Sat 1 Dec 2012 15:45
Saturday, !st Dec, 2012 17.00 local time
Position; 33:58S 25:38E The Yacht Marina, Port Elizabeth
Well we made it in here yesterday afternoon, later than we had planned, as our approach to the coast quickly took us out of the favourable current. Indeed, the strongest part of the current is now behind us, so there will be much less help from it from now on. The upside is that we are in much less danger of encountering one of the giant rogue waves for which this region is famous/imfamous (depending on your point of view!).
For a while we were even tempted to carry on further to Mossel Bay: the winds were good but rather strong, but in the end we decided, correctly I am sure, that discretionn was the better part of valour. We were very tired by yesterday, and Port Elizabeth was a welcome sight. The yacht harbour is tucked into a corner of the main port, and offers fair protection from some of the elements. As I write the wind is blowing strongly from the east, throwing spray over the harbour breakwater, and causing all the yachts to surge to and fro on their mooring ropes: down below this causes an awful chaffing sound, and indeed the ropes will wear out in the end, so we have to reposition them from time to time. We are on a finger berth on pontoons: a typical marina arrangement. But the pontoons themselves are concrete and steel: cracked and rusty. In 2009 they all carried away in a storm, taking all the yachts with them, and the there is a 'nice' photo of the disaster hanging in the Yacht Club. We have no insurance, and stories like this remind me of the risks that we take.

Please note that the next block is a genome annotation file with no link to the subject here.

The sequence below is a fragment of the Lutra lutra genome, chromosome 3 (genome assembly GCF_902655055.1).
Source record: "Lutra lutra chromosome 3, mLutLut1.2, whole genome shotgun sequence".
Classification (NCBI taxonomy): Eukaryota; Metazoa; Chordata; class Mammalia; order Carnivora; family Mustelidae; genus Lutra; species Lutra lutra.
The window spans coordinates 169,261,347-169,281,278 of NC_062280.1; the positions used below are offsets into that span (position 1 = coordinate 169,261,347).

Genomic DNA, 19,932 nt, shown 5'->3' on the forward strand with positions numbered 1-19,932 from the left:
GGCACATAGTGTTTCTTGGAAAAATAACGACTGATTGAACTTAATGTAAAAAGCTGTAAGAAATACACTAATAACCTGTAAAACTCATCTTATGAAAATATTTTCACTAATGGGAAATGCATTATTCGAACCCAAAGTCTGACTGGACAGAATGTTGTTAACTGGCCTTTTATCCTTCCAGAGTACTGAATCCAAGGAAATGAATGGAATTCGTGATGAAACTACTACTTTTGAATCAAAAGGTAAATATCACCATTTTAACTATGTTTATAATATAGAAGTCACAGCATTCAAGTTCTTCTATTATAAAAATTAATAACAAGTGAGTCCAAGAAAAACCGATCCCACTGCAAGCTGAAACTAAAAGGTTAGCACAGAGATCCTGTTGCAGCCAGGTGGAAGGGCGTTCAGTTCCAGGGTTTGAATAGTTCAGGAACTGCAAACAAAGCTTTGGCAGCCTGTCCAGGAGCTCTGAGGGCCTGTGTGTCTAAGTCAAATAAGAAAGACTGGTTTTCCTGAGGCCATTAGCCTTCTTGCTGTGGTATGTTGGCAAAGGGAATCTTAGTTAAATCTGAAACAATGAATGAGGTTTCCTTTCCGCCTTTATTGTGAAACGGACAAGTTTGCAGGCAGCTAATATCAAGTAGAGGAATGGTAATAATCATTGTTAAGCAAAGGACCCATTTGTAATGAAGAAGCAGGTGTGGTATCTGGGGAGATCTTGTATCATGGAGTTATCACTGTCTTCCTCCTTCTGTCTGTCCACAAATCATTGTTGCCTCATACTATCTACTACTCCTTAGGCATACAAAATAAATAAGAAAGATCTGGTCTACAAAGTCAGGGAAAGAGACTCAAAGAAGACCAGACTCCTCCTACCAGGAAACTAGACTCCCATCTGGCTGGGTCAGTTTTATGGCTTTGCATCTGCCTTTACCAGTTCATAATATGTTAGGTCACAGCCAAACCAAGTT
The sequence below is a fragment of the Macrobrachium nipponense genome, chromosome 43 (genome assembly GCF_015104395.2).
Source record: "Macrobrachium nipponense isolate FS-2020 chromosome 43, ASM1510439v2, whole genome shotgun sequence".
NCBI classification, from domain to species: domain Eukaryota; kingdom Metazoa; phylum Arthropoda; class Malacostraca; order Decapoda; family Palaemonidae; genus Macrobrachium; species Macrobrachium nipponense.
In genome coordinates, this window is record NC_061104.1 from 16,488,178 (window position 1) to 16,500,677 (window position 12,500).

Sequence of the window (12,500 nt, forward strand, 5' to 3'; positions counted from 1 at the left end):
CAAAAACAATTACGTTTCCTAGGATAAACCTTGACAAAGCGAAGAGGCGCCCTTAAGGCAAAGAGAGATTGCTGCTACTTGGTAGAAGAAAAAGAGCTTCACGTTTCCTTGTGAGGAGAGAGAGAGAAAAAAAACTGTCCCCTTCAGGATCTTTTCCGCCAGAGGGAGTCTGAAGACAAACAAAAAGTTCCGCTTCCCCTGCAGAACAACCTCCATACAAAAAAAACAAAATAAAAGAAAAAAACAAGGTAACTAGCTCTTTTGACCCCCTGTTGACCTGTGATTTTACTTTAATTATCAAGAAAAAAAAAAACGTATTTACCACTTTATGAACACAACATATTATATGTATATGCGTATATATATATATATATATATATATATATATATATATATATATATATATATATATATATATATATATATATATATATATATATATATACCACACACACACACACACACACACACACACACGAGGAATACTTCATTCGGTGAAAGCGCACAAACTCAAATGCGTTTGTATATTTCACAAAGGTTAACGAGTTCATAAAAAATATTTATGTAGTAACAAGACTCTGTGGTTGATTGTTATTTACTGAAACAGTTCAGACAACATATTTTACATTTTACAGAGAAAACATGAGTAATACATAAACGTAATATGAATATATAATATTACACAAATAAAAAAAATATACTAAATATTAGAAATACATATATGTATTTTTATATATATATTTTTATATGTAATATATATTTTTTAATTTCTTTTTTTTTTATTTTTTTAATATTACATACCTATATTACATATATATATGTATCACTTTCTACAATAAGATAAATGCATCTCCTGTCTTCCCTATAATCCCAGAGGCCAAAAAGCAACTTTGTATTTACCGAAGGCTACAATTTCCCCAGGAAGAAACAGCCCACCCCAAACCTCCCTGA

The weather is poor: windy, cold, and overcast. This may be responsible for our less than favourable impression of Port Elizabeth so far: Urban sprawl, just a few old colonial style buildings, and a rather typical style of city developement: a decaying city centre given over to poor indigenous people, whilst those who can afford to have escaped to the leafy suburbs, and their Americam style shopping malls. As visiting yachtsmen we get a unique insight into what is like to be marooned in a city where the car is king, and pedestrians have to fight over the ecological detruitus that the automobile is responsible for.
Oh, and there is just one other little thing that has blackened my heart against this fine city: manganese oxide. This stuff is being loaded onto an enormous tanker about 400 yards directly upwind of the marina. It goes up a conveyor belt, and pours from the top into the ships holds. Since we arrived yesterday all the boats have been covered in a sticky layer of black powder. There are two other passage making yachts here, and we (the owners) are all quite distraught about the damage. Crew however, mine included, shrug the situation off. For them the mantra 'what can you do' works well, but for us owners there seems to be an entirely different genome warping our poor brains. One guy had his wife out on deck washing the stuff off at first light, but now their boat looks no cleaner than our own.
Good news: the food here in the bustling YC restaurant is just as delicious as it was in Durban: SA reallly is a gastronomic delight, and the city has excellent supermarkets of Australian quality, and far is excess of the quality you might expect in the UK. That is good, as it looks as though we shall be here for several days, waiting for the next weather window.